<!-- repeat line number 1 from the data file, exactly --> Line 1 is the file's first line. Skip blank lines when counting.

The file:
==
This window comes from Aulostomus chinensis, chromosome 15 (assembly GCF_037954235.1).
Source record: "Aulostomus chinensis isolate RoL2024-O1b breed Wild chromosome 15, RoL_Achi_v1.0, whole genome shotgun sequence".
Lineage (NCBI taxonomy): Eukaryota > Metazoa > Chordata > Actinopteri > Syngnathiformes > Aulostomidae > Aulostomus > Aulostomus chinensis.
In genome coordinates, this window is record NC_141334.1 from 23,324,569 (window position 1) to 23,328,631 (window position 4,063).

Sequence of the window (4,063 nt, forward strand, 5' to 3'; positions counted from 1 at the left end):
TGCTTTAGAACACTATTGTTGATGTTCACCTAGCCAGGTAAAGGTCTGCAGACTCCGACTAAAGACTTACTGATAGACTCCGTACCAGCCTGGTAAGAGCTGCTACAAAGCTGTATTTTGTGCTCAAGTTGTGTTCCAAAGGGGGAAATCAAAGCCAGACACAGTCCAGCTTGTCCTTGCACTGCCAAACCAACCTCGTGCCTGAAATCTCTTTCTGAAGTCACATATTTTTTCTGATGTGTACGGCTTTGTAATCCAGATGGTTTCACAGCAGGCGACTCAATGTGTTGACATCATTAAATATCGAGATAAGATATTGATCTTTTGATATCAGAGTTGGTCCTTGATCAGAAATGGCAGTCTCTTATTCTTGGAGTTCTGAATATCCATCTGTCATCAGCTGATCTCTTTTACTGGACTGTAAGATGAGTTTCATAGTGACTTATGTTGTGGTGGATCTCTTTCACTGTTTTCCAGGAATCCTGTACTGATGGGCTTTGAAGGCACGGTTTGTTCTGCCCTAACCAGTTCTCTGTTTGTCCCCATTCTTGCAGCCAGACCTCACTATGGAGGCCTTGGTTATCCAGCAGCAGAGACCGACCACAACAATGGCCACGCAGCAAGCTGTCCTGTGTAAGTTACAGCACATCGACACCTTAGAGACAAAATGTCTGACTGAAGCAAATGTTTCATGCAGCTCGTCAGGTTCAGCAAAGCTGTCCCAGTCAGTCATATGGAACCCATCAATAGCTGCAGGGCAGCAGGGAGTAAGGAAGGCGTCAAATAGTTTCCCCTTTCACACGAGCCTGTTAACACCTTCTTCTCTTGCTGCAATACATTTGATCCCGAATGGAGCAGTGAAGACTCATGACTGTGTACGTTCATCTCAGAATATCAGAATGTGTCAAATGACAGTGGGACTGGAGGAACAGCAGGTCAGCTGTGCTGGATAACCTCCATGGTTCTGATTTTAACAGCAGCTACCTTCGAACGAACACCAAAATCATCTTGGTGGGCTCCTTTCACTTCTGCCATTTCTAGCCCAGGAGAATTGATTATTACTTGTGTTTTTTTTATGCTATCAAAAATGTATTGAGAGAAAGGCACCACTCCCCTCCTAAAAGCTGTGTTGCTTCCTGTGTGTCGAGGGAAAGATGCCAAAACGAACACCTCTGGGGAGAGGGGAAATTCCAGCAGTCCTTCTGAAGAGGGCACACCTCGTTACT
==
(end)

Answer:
This window comes from Aulostomus chinensis, chromosome 15 (assembly GCF_037954235.1).